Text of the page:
This being Sunday morning in rural France, the roads were almost empty. The few drivers we did see gave us a headlight flash and a wave, while other bikers did that French-biker hand gesture.
Sunday lunch was at a farmhouse in the countryside. Before the meal we were served glasses of what looked like orange juice but tasted far more lethal. It is ponche, we were told. Ponche? Aha - punch, of course!
Not on the menu were two donkeys and an adorable kitten, the latter submitting to cuddles from twenty bikers in turn with delighted purring.
After lunch, at the Super U's 24-hour petrol station and at the afternoon's sightseeing stop, the French and Belgian scooterists began to slip away home. We made one final stop for fuel and said farewell to the last of our French friends with much double-cheek-kissing. César, who had performed various noble services over the weekend including getting our fallen comrade's scooter to Rennes, excelled himself by waving me down as I was riding off and tying my shoelace for me.
Three of the Brits were spending another night in France, while the rest of us were headed for the overnight ferry. We managed to give the GOGs the slip - or rather, they went haring off ahead - within minutes of hitting the autoroute, and had a leisurely journey with one hot chocolate stop.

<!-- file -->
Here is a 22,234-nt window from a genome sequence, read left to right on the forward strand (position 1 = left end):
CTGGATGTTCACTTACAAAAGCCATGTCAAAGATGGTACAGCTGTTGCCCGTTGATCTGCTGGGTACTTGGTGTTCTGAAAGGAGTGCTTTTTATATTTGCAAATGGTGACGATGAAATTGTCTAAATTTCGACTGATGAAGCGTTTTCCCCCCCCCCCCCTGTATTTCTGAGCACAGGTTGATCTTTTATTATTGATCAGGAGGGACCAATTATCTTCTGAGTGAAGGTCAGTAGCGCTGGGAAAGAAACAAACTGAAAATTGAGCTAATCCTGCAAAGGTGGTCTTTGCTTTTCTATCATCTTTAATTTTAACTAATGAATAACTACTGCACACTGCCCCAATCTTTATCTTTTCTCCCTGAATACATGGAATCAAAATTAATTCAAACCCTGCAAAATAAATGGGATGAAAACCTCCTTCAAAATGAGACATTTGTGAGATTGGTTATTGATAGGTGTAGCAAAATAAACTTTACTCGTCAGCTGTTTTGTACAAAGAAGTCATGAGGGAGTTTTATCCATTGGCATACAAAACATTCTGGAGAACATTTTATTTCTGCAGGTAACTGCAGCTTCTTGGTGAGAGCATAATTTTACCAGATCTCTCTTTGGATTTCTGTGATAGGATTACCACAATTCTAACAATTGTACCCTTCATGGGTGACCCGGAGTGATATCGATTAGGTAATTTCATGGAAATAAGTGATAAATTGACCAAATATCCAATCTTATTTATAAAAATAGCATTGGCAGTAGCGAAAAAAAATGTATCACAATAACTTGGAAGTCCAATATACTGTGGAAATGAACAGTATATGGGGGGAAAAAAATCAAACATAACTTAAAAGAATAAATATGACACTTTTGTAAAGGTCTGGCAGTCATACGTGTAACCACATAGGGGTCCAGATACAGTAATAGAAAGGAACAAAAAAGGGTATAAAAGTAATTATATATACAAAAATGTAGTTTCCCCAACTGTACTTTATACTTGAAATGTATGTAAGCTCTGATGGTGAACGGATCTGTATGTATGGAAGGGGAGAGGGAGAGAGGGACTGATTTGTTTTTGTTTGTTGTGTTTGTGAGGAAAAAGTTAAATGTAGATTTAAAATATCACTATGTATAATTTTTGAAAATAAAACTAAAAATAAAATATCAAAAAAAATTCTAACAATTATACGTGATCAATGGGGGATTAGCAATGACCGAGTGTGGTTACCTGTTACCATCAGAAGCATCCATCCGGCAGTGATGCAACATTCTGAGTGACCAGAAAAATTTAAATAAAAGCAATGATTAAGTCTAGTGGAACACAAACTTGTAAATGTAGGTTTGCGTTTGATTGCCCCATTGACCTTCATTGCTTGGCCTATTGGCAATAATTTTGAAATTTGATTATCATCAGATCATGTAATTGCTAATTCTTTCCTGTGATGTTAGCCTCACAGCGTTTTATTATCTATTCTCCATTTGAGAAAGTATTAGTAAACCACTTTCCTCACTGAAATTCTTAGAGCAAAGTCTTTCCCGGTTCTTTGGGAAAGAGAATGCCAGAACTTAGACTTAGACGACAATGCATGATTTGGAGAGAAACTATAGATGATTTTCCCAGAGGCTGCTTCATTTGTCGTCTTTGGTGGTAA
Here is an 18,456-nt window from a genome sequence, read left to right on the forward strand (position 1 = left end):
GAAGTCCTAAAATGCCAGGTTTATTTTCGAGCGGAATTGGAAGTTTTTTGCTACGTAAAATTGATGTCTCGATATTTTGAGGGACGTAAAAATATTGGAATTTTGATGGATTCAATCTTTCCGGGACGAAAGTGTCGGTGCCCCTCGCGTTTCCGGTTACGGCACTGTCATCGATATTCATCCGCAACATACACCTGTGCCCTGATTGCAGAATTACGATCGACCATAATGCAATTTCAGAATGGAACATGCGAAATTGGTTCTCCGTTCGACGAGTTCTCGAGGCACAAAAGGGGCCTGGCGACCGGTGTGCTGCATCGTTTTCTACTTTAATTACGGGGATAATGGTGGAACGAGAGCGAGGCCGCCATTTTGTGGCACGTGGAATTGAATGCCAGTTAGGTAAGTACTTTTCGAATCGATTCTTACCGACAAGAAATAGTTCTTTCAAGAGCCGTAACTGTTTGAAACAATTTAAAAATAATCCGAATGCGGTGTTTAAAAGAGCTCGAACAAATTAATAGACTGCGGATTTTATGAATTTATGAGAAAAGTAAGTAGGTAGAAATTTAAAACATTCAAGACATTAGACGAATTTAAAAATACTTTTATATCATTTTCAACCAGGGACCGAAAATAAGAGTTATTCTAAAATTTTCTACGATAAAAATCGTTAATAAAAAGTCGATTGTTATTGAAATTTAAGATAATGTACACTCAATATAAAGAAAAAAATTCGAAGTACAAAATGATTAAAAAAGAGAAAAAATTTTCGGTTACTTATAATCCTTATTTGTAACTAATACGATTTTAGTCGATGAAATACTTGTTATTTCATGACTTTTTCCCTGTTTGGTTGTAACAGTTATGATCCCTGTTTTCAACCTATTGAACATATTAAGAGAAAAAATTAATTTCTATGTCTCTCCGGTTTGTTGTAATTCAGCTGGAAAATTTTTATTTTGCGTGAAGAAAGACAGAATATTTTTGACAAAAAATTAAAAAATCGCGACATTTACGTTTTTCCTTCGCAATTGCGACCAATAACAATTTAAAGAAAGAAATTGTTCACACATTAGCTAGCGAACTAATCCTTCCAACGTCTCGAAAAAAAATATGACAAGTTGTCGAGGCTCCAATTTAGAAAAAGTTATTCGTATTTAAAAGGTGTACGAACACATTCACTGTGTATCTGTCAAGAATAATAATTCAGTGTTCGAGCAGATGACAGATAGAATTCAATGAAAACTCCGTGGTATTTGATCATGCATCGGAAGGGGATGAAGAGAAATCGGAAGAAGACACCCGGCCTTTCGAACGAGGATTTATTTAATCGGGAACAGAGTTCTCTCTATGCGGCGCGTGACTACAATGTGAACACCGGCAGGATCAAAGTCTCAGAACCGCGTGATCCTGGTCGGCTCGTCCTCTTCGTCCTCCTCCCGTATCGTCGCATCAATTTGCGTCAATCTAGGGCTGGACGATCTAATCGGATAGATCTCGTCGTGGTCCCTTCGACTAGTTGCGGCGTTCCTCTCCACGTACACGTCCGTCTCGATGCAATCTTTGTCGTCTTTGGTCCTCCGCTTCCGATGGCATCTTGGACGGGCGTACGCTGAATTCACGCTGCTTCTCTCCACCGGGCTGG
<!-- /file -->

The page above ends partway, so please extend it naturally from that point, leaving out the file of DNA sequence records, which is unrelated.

Usually I hate driving on unlit motorways at night, but four scooters make quite a lot of light and I was perfectly content with the stars twinkling above and The Definitive Monkees on the iPod.
Arrived at the port in good time; Kit Kats all round for the gang and the other biker in the queue as we compared our weekends. After an enquiry at passport control, I even found a post box for my postcards.
You don't get much sleep on those reclining seats, do you? After three hours of listening to other people snore, I gave up and lay on the floor, where I got a couple of hours' kip - enough to get me to Winchester services, where a fried breakfast fuelled me for the rest of the journey. The four of us said our farewells at the service station, finally parting company at the M3/M25 split, and by eleven on Monday morning I was safe in my own bed.